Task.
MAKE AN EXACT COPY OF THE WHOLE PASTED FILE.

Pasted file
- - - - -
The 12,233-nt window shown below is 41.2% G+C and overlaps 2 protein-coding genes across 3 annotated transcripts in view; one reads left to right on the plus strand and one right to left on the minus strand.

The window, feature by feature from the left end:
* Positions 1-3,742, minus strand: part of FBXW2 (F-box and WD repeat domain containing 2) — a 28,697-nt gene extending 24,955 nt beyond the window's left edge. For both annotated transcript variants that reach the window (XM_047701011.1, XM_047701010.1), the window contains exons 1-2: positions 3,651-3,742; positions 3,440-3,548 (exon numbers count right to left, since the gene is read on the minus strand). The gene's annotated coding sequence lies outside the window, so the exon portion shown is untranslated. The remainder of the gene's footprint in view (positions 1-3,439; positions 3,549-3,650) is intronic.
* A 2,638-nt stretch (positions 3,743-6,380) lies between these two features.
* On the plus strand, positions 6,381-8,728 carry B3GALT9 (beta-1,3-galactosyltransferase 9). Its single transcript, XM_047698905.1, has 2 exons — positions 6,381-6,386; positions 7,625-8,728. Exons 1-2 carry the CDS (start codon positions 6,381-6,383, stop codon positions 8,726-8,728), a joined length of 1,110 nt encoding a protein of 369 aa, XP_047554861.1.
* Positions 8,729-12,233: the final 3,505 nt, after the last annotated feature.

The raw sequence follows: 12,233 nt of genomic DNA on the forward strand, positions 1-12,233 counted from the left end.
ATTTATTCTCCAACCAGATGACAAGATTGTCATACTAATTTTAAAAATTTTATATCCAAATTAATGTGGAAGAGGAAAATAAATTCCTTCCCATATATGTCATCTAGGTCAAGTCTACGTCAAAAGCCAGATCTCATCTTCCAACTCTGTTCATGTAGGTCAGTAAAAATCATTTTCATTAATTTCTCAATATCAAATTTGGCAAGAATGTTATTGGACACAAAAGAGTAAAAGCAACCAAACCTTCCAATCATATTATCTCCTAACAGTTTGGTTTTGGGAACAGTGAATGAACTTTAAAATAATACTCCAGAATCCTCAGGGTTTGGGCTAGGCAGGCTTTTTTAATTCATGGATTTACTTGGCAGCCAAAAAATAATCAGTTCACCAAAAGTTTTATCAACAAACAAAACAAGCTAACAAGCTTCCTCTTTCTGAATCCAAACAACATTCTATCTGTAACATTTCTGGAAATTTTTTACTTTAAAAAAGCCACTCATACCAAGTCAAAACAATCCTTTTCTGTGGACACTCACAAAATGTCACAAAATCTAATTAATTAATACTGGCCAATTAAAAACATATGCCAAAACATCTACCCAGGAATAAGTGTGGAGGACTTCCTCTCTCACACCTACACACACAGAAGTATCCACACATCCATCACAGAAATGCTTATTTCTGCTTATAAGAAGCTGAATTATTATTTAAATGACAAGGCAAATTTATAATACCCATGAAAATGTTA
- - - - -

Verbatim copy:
The 12,233-nt window shown below is 41.2% G+C and overlaps 2 protein-coding genes across 3 annotated transcripts in view; one reads left to right on the plus strand and one right to left on the minus strand.

The window, feature by feature from the left end:
* Positions 1-3,742, minus strand: part of FBXW2 (F-box and WD repeat domain containing 2) — a 28,697-nt gene extending 24,955 nt beyond the window's left edge. For both annotated transcript variants that reach the window (XM_047701011.1, XM_047701010.1), the window contains exons 1-2: positions 3,651-3,742; positions 3,440-3,548 (exon numbers count right to left, since the gene is read on the minus strand). The gene's annotated coding sequence lies outside the window, so the exon portion shown is untranslated. The remainder of the gene's footprint in view (positions 1-3,439; positions 3,549-3,650) is intronic.
* A 2,638-nt stretch (positions 3,743-6,380) lies between these two features.
* On the plus strand, positions 6,381-8,728 carry B3GALT9 (beta-1,3-galactosyltransferase 9). Its single transcript, XM_047698905.1, has 2 exons — positions 6,381-6,386; positions 7,625-8,728. Exons 1-2 carry the CDS (start codon positions 6,381-6,383, stop codon positions 8,726-8,728), a joined length of 1,110 nt encoding a protein of 369 aa, XP_047554861.1.
* Positions 8,729-12,233: the final 3,505 nt, after the last annotated feature.

The raw sequence follows: 12,233 nt of genomic DNA on the forward strand, positions 1-12,233 counted from the left end.
ATTTATTCTCCAACCAGATGACAAGATTGTCATACTAATTTTAAAAATTTTATATCCAAATTAATGTGGAAGAGGAAAATAAATTCCTTCCCATATATGTCATCTAGGTCAAGTCTACGTCAAAAGCCAGATCTCATCTTCCAACTCTGTTCATGTAGGTCAGTAAAAATCATTTTCATTAATTTCTCAATATCAAATTTGGCAAGAATGTTATTGGACACAAAAGAGTAAAAGCAACCAAACCTTCCAATCATATTATCTCCTAACAGTTTGGTTTTGGGAACAGTGAATGAACTTTAAAATAATACTCCAGAATCCTCAGGGTTTGGGCTAGGCAGGCTTTTTTAATTCATGGATTTACTTGGCAGCCAAAAAATAATCAGTTCACCAAAAGTTTTATCAACAAACAAAACAAGCTAACAAGCTTCCTCTTTCTGAATCCAAACAACATTCTATCTGTAACATTTCTGGAAATTTTTTACTTTAAAAAAGCCACTCATACCAAGTCAAAACAATCCTTTTCTGTGGACACTCACAAAATGTCACAAAATCTAATTAATTAATACTGGCCAATTAAAAACATATGCCAAAACATCTACCCAGGAATAAGTGTGGAGGACTTCCTCTCTCACACCTACACACACAGAAGTATCCACACATCCATCACAGAAATGCTTATTTCTGCTTATAAGAAGCTGAATTATTATTTAAATGACAAGGCAAATTTATAATACCCATGAAAATGTTA